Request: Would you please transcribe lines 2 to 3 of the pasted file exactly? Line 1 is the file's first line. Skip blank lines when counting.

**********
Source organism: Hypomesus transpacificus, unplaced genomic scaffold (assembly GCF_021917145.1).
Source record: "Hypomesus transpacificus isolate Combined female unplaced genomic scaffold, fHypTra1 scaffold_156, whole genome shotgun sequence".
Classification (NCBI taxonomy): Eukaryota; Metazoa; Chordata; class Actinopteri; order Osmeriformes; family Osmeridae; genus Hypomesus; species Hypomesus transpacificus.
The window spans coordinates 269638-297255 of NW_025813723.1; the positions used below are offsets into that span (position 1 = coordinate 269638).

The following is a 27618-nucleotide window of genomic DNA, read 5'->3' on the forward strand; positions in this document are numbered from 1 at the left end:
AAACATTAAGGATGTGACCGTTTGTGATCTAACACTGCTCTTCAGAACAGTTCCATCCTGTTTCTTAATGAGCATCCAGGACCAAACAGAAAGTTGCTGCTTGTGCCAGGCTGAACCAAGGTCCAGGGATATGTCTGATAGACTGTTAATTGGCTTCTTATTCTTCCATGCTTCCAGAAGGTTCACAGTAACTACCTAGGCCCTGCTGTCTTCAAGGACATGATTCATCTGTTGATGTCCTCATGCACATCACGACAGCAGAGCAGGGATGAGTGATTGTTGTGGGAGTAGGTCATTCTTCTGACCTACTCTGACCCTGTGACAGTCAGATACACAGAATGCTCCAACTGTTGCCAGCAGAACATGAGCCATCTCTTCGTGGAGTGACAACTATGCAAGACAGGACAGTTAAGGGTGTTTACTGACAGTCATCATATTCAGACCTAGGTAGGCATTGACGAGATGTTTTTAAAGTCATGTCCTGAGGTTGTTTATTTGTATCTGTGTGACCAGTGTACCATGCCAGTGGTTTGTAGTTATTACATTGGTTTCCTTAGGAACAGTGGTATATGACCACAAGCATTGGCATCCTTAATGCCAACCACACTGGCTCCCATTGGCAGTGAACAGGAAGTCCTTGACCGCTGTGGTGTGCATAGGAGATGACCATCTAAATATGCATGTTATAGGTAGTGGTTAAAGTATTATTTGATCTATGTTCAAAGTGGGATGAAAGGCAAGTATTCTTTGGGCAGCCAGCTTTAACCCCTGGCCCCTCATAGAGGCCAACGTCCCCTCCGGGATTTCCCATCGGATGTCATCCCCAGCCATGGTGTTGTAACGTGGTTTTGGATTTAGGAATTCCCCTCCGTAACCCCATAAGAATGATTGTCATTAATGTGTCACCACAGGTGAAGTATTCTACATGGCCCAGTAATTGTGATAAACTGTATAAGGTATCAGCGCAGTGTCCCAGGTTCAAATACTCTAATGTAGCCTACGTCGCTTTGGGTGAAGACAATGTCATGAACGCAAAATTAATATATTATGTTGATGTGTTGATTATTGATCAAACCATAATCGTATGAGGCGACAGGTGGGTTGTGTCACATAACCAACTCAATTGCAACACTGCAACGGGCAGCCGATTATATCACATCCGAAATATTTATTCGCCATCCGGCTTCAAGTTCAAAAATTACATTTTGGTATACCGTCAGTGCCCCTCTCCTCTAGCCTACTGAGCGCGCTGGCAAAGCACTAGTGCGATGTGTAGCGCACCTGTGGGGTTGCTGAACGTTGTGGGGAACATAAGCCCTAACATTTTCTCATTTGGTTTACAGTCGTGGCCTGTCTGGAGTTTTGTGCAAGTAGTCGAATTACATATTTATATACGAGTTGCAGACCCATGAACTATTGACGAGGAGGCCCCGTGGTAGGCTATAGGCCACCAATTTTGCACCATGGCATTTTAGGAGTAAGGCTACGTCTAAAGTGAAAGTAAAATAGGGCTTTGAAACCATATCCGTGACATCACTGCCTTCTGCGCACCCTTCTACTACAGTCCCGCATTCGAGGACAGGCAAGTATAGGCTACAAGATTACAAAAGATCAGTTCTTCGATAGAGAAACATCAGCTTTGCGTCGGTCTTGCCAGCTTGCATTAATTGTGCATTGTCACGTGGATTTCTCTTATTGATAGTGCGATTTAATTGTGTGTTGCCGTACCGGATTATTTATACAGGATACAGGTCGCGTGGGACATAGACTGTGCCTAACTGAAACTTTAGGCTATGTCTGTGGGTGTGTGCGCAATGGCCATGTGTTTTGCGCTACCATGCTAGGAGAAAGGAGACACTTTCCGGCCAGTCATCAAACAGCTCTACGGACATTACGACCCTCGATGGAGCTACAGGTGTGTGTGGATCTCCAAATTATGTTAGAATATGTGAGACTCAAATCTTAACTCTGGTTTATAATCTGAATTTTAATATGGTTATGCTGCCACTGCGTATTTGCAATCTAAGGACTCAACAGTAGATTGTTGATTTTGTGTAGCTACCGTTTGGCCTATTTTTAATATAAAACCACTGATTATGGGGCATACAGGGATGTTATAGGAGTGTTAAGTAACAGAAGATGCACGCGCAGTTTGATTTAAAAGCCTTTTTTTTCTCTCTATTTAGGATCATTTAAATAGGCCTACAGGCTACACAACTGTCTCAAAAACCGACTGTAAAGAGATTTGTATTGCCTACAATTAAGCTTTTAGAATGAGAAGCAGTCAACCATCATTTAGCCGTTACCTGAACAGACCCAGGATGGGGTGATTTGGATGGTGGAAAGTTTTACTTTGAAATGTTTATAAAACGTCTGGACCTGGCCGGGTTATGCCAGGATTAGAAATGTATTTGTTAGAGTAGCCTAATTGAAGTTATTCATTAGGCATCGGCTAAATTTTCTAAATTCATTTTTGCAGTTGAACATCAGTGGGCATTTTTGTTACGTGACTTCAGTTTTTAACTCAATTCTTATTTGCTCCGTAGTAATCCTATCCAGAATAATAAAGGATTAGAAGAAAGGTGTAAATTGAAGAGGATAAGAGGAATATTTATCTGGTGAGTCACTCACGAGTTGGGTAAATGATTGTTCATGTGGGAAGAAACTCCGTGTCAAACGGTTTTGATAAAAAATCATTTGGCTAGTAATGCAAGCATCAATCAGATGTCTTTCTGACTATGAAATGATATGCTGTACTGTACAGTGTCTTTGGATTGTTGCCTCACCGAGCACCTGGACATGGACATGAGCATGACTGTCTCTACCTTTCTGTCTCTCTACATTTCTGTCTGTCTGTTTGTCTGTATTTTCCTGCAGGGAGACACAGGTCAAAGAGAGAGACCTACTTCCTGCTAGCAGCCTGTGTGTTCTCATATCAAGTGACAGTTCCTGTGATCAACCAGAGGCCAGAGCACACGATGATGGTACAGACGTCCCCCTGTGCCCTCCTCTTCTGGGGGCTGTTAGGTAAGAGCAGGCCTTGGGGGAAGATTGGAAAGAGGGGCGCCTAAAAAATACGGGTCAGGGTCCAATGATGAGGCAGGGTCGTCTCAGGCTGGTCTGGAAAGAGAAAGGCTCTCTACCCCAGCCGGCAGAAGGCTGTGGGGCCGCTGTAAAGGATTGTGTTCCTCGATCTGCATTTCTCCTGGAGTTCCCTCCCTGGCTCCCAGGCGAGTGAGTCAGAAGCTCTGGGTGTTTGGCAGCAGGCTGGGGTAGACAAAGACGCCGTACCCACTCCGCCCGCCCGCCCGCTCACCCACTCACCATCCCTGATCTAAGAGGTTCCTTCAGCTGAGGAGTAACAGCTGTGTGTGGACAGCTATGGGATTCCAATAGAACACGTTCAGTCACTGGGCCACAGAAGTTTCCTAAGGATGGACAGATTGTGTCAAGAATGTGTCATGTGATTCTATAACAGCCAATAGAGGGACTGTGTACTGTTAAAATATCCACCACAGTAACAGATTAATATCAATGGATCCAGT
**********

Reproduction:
Source record: "Hypomesus transpacificus isolate Combined female unplaced genomic scaffold, fHypTra1 scaffold_156, whole genome shotgun sequence".
Classification (NCBI taxonomy): Eukaryota; Metazoa; Chordata; class Actinopteri; order Osmeriformes; family Osmeridae; genus Hypomesus; species Hypomesus transpacificus.